Updated: Sep 17, 2022
When you enter a contest, what kind of question runs through your head? What do judges look for—What can I do to make my story stick out from the rest?
With only 14 days left in our first-ever launch contest. In this article, let's sit down with the Editor-in-Chief to find out insights and tips that will make your ordinary fiction the 1st place winner in contests.
What about Credibility?
That is an excellent question. Well, Mika is our Editor in Chief and the founder of The Playful Porpoise. Take a quick look at Mika Nitu's bio and get to know some of the other staff editors that'll be reading your submissions in our launch contest.
Now to the Good Part...
I asked 5 topics during the interview: Reviewing and grading submissions, common mistakes, literary devices under-used/overused, and a tip for all the writers out there looking to enter.
Mika gave amazing, in-depth answers. So much so that I whipped out a notepad and began note-taking myself! I hope you all do the same; now let's dive into the interview!
What Do You Look for When You Review—Grade A Contestant’s Work?
"Whether it is a poem, art, or a fictional story? When judging and reviewing written works, I’m looking to see a variety of different things. First of all, as is very much expected, intrigue and originality are very important..."
Very well put! The Editor in Chief then states that a unique opening engages the readers, gluing them to the pages; complementing the writer. No matter how well-written a piece may be, or how thoughtfully put together it is. If it's boring in the beginning, there's a chance the reader won't get to those wonderful parts of the story.
"Next, I pay close attention to the pacing and structure of the work; if these things seem off, it can cause the entire work to seem awkward. I also take note of the various literary devices the writer uses, and how well they make use of them. For poetry in specific, I’ll take into consideration basic elements such as meter, rhyme, and poetic devices, as well as a poem’s flow and overall themes."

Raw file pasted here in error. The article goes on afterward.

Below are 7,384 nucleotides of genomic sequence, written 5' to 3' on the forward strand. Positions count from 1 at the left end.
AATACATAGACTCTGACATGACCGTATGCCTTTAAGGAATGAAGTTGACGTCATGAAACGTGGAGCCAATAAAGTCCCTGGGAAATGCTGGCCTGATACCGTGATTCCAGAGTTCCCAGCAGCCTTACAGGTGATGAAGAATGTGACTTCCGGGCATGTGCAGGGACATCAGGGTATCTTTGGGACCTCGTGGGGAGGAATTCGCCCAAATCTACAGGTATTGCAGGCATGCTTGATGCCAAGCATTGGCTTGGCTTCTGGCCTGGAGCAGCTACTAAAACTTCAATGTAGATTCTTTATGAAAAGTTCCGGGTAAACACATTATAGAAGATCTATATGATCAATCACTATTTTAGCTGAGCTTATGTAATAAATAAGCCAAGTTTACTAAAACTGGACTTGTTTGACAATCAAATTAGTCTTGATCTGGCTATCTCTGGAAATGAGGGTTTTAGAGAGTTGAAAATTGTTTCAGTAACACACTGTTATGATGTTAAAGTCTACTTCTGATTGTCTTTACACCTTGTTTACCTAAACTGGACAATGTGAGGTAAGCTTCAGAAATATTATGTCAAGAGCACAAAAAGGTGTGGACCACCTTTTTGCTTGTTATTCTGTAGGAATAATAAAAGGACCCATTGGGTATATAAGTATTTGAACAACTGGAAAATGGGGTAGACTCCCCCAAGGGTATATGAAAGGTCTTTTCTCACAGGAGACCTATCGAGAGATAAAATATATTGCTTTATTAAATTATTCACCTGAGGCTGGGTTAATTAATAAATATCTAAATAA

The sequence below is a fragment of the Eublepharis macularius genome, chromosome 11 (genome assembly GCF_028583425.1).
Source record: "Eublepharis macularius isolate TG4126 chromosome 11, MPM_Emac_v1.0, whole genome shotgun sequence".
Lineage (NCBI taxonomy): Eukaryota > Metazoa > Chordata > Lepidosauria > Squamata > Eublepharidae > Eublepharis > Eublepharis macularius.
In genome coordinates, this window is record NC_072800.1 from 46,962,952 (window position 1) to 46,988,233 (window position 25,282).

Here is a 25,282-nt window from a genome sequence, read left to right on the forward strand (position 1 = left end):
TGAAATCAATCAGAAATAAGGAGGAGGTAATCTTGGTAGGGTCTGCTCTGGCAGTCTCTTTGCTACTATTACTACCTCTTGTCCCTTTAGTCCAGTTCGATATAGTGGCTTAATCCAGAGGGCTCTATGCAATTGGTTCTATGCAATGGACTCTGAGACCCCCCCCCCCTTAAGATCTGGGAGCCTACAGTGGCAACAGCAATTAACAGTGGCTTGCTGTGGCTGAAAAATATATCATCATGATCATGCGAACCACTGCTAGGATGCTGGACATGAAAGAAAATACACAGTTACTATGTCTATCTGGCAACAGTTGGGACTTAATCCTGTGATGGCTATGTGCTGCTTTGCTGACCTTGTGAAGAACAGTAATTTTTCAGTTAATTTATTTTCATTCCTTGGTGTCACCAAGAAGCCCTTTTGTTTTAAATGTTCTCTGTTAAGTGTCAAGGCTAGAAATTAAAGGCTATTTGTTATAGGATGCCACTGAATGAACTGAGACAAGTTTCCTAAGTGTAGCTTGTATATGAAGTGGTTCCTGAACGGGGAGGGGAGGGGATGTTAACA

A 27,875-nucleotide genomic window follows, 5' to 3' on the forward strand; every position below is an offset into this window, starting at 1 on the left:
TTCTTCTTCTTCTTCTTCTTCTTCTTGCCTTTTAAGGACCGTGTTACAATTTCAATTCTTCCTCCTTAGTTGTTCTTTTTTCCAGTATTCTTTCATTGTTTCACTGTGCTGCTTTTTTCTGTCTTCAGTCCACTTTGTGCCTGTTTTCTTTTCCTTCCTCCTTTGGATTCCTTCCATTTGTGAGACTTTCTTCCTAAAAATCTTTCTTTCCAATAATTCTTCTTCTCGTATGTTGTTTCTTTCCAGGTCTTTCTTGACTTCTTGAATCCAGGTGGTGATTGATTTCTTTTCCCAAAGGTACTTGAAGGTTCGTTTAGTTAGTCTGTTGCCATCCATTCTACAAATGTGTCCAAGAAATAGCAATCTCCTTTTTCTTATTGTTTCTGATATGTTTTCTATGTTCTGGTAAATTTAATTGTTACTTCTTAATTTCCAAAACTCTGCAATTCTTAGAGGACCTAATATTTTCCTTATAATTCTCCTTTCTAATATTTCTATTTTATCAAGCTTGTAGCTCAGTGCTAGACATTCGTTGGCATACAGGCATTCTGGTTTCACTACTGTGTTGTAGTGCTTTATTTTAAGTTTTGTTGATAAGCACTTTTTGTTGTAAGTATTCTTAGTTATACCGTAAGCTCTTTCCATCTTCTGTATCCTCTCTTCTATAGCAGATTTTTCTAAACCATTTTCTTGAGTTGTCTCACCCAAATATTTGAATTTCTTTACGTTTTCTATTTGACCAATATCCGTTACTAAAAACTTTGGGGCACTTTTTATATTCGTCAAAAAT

Have an engaging opening; hook your readers early and fast.
Be original in your work and spark the reader's imagination
Be diverse in your use of literacy devices, and always remember the fundamentals are the bread and butter.
What Are Common Mistakes You See in Writer’s Work?
"A mistake I often spot is the incorrect use of POV. For example, the tense may be inconsistent, which can be difficult for writers to catch. Also, in first-person works, writers often use language that can break the immersion. This refers specifically to stating actions like looking, seeing, and acting from the narrator’s perspective when such language is awkward and not necessary. Other common mistakes I see very often are grammatical or regarding format, both of which are simple to fix. However, it always leaves a good impression when a piece is free of errors and neatly formatted."
One way I fix the incorrect use of POV is by reading the story out loud. Whether this is by having the computer read it out or I physically read it to my dog (He gives wonderful advice). Another way is as I write, I like to close my eyes and picture the scene in my head. Look around and feel the environment around you as the MC. Have a voice recorder around—describe the scene, let the story unfold, and engage in dialogue with your contagonist or your supporting characters. Yes, you may feel awkward and if you are out in public, you will look like a weirdo BUT this helped me a lot to eliminate this natural mistake.
I'm glad Mika brought up grammatical errors and formatting. I have read a lot of good potential poems, stories, and even essays that were limited because of their formatting or punctuation errors. This can disrupt the natural flow of the prose, which makes it hard to read and sometimes makes the overall message unclear.